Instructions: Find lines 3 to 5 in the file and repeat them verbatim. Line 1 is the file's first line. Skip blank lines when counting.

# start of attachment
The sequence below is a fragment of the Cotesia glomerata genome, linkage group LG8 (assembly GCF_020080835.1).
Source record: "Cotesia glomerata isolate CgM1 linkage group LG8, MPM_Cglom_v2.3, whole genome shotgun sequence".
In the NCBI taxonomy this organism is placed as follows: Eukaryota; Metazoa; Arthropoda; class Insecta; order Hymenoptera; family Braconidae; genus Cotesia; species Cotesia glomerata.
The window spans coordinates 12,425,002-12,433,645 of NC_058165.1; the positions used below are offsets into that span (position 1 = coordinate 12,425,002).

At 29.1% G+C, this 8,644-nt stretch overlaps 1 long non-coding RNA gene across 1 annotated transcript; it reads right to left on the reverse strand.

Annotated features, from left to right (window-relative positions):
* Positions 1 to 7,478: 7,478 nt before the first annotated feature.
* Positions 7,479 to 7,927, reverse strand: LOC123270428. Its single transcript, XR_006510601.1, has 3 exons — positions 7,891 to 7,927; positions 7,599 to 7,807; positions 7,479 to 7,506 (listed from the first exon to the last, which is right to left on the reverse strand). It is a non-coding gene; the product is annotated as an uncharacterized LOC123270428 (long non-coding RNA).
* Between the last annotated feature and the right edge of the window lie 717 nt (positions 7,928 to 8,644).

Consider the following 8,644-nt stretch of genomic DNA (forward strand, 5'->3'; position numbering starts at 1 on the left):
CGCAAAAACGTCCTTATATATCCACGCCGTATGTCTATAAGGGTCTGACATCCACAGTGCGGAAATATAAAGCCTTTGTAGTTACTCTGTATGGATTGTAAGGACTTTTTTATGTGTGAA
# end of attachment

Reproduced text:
In the NCBI taxonomy this organism is placed as follows: Eukaryota; Metazoa; Arthropoda; class Insecta; order Hymenoptera; family Braconidae; genus Cotesia; species Cotesia glomerata.
The window spans coordinates 12,425,002-12,433,645 of NC_058165.1; the positions used below are offsets into that span (position 1 = coordinate 12,425,002).

At 29.1% G+C, this 8,644-nt stretch overlaps 1 long non-coding RNA gene across 1 annotated transcript; it reads right to left on the reverse strand.